Festival Robe with family crests (mon kasiwa), Japan. Cotton, tsutsugaki freehand resist, painted pigment. Edo Period, 19th century. 52 x 49 in.Mingei textiles are very collectible and have been so for a long time. Therefore, availability has always been a problem. The pieces that I show here reflect this difficulty in combination with aesthetic choices made through a lens of personal subjectivity. This collection is neither comprehensive in decorative techniques nor exhaustive in sheer variety of possible types. However, it does offer insight into the inspired works of the unknown craftsman. I especially would like to encourage viewers to bear in mind Yanagi's Mingei philosophy while looking at the textiles and try to see for one's self the Buddha nature found therein. In the greater Zen-sense, we examine the whole object, the material from which it is made, the technique of it's patterning, and the origin of its color. The Buddha is nowhere and everywhere, but especially in the details.

Materials that were worked with include natural fibers sourced from wild plants, such as fuji (wisteria), kozo (paper mulberry), asa (ramie and hemp), bashofu (banana leaf), and ohyo (elm bark). Cotton was introduced from India in the 15th century and received wide-spread acceptance because of its greater warmth and insulation. Silk was normally restricted to the high castes, however broken and discarded cocoons (known as tsumugi) were salvaged by commoners. Clothes were used until they became rags, then rags were either rewoven (saki-ori) or stitched together into yet more cloth, early recycling. Deer and fish skin were also sometimes used. Unlike animal fiber protein, dye does not take easily to plant fiber and, therefore, colors were restricted. Indigo is a beloved color in Japanese custom and has the added benefit of being resistant to insects. Walnut, oak, and chestnut provided browns and grays. Red, yellow and black came from natural pigments. Patterning techniques include the famous kasuri (ikat) which could be single or double and was introduced from SE Asia by way of Okinawa. Batik-like norizome (rice paste-resist) could be painted free-hand from a tube (tsutsugaki) or applied to the textile through stencils, a technique known as katazome. Perhaps the most spectacular example of this is bingata, the brilliant-colored textiles of Okinawa. Embroidered quilting, known as sashiko, contributes both beauty and strength to costume and textiles. Shibori is the name of tie dye used to such great effect, with patterns accomplished in tiny knots or big, bold ties creating strong graphics. Finally, the Ainu of the far north are famous for their appliqué and embroidered graphic designs on robes that are known offer talismanic protection.

Yogi, Sleeping Garment, Shimane prefecture, Japan. Cotton, tsutsugaki freehand resist, quilting. Late Edo/Meiji Period, 19th century. 65 x 55 in.I hope this presentation stimulates interest in Japan, and her textiles in particular. Collecting them has greatly enriched my life. For this I am most grateful.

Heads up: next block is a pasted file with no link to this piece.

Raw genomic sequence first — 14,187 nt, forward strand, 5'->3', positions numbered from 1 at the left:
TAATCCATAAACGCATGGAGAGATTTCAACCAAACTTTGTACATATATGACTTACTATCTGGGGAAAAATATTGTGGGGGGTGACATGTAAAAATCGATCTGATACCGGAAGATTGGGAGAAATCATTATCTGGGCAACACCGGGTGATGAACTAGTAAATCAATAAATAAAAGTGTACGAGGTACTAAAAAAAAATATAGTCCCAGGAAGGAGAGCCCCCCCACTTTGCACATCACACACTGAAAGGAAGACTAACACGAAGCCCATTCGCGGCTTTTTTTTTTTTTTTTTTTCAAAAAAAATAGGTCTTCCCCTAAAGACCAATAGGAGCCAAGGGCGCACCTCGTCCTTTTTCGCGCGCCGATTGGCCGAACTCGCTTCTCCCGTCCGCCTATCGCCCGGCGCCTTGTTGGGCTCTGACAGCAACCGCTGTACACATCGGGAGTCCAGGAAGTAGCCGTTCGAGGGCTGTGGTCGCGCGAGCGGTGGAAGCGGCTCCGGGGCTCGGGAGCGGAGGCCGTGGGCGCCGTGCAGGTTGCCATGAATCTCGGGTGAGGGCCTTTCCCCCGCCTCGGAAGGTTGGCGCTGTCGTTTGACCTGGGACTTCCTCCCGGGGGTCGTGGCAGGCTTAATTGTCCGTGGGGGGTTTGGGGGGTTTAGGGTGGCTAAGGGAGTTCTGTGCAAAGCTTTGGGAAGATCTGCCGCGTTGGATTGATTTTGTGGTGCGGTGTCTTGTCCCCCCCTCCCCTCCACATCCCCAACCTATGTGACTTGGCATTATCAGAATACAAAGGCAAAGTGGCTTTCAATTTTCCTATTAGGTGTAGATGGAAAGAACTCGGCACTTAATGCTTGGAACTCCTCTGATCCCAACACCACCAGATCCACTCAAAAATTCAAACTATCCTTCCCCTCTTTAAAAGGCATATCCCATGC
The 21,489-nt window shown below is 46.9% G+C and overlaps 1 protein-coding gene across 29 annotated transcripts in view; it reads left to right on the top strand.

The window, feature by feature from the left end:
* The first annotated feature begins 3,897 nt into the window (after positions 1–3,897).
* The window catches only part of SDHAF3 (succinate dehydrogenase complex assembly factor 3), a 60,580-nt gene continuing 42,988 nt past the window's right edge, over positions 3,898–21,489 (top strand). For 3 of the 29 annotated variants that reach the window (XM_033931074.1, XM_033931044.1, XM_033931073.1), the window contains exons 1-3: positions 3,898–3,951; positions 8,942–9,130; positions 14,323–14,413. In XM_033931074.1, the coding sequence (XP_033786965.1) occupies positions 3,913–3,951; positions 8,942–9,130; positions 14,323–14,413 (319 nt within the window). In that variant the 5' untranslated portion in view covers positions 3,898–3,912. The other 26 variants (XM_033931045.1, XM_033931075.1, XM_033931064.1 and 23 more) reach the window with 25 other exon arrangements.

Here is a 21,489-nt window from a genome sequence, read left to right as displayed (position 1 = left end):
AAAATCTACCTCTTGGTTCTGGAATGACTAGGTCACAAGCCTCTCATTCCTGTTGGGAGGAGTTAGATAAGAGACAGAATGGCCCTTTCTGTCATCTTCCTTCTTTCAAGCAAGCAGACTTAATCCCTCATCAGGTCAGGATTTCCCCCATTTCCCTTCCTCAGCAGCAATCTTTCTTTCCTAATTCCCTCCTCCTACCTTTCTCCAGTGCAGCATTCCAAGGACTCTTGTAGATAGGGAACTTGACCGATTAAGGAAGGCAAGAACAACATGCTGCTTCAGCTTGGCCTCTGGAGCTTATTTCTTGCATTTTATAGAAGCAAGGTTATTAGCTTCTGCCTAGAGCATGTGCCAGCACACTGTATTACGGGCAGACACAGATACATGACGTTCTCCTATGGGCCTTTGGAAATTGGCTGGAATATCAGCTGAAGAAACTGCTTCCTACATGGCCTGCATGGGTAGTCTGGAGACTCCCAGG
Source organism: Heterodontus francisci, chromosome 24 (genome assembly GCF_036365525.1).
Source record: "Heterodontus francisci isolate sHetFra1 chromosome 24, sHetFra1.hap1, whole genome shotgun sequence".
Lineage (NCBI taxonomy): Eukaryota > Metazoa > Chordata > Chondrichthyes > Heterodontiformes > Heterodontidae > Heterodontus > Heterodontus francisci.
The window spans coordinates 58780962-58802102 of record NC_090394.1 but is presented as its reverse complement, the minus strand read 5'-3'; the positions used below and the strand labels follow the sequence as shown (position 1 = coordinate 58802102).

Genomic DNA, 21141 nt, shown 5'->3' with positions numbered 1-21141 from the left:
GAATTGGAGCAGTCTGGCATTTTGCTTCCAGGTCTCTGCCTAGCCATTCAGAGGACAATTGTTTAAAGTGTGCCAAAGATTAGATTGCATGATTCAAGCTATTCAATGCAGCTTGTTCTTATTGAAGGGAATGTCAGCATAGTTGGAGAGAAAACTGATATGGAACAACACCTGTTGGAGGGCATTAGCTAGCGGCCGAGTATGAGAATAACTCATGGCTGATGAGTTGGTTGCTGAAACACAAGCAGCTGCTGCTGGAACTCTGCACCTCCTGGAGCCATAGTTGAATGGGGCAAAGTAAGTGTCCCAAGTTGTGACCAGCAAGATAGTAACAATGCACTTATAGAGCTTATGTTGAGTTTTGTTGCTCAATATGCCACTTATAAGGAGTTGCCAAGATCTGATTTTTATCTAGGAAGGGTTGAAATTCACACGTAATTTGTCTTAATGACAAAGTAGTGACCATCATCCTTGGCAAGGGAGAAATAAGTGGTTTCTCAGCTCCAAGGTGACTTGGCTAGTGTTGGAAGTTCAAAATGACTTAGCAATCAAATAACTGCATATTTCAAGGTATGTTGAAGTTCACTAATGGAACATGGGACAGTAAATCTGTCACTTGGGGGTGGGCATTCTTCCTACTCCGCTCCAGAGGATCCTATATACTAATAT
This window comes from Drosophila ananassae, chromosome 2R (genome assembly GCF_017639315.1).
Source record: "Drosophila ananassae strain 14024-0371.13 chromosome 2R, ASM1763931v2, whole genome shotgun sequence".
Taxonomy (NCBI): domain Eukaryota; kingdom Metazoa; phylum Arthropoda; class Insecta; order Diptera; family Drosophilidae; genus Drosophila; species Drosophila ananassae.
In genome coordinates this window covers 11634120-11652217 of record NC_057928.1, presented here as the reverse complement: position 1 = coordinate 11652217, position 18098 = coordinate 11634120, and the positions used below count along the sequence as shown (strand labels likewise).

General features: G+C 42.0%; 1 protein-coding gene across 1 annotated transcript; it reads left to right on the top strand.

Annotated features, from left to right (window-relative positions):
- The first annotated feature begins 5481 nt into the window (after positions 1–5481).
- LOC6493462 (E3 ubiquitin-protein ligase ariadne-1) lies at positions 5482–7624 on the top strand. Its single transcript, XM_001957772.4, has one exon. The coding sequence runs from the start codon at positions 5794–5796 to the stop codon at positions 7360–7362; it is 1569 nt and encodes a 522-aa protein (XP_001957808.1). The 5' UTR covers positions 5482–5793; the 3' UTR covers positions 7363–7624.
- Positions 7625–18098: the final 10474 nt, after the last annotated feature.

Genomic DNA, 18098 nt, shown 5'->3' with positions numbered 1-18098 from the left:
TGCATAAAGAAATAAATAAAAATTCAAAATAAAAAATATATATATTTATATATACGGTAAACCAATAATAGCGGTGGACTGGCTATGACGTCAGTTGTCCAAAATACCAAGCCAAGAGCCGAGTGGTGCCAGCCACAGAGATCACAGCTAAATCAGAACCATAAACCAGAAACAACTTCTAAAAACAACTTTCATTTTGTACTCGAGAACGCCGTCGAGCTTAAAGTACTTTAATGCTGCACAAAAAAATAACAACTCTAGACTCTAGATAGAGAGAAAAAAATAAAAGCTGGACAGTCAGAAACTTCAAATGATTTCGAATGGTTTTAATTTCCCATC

For those interested in further study, I would recommend the following materials:

Beyond the Tanabata Bridge: Traditional Japanese Textiles, by William Jay Rathburn (New York; Thames & Hudson in association with the Seattle Art Museum, 1993)

Japanese Country Textiles, by Anna Jackson (Victoria and Albert Museum, 1997)

Japanese Folk Textiles, An American Collection, Hanten, Atsushi, Kataginu (Shikosha, 1987)

Mingei: Japanese Folk Art from the Montgomery Collection, by Robert Moes and Amanda Mayer Stinchecum (Alexandria, Virginia: Art Services International, 1995)

Textile Art of Okinawa, by Reiko Mochinaga Brandon and Barbara B. Stephan (Honolulu Academy of Arts, 1990)

 

 

 

PHOTO CAPTIONS

1. Chikarpe robe, Ainu, Hokkaido, Japan. Cotton, appliqué, embroidery. Meiji Period, 19th century. 52 x 50 in.
2. Farmer's Coat, Japan. Cotton rags, sashiko embroidery. Edo/Meiji Period, 19th century.
3. Unlined Robe (detail), Okinawa, Japan. Bashofu banana fiber, kasuri double ikat. Edo/Meiji Period, 19th century.
4. Nobori, Festival Banner, Kyoto or Tokyo, Japan. Cotton, tsutsugaki freehand resist, painted pigment. Meiji or Taisho Period, 19th/early 20th century. 182 x 28 in.
5. Festival Robe with family crests (mon kasiwa), Japan. Cotton, tsutsugaki freehand resist, painted pigment. Edo Period, 19th century. 52 x 49 in.
6. Yogi, Sleeping Garment, Shimane prefecture, Japan. Cotton, tsutsugaki freehand resist, quilting. Late Edo/Meiji Period, 19th century. 65 x 55 in.

 

Under Kimono (detail), Japan. Cotton, katazome stencil resist. Meiji Period, late 19th/early 20th century. Under Kimono (detail), Japan. Cotton, katazome stencil resist. Meiji Period, late 19th/early 20th century.
Woman's Coat (detail), Tohoku area, Japan.
Asa
fiber, cotton, sashiko embroidery, katazome stencil resist.
Late Edo/Meiji Period, 19th century.
Under Kimono (detail), Japan.
Cotton, katazome stencil resist.
Meiji Period, late 19th/early 20th century.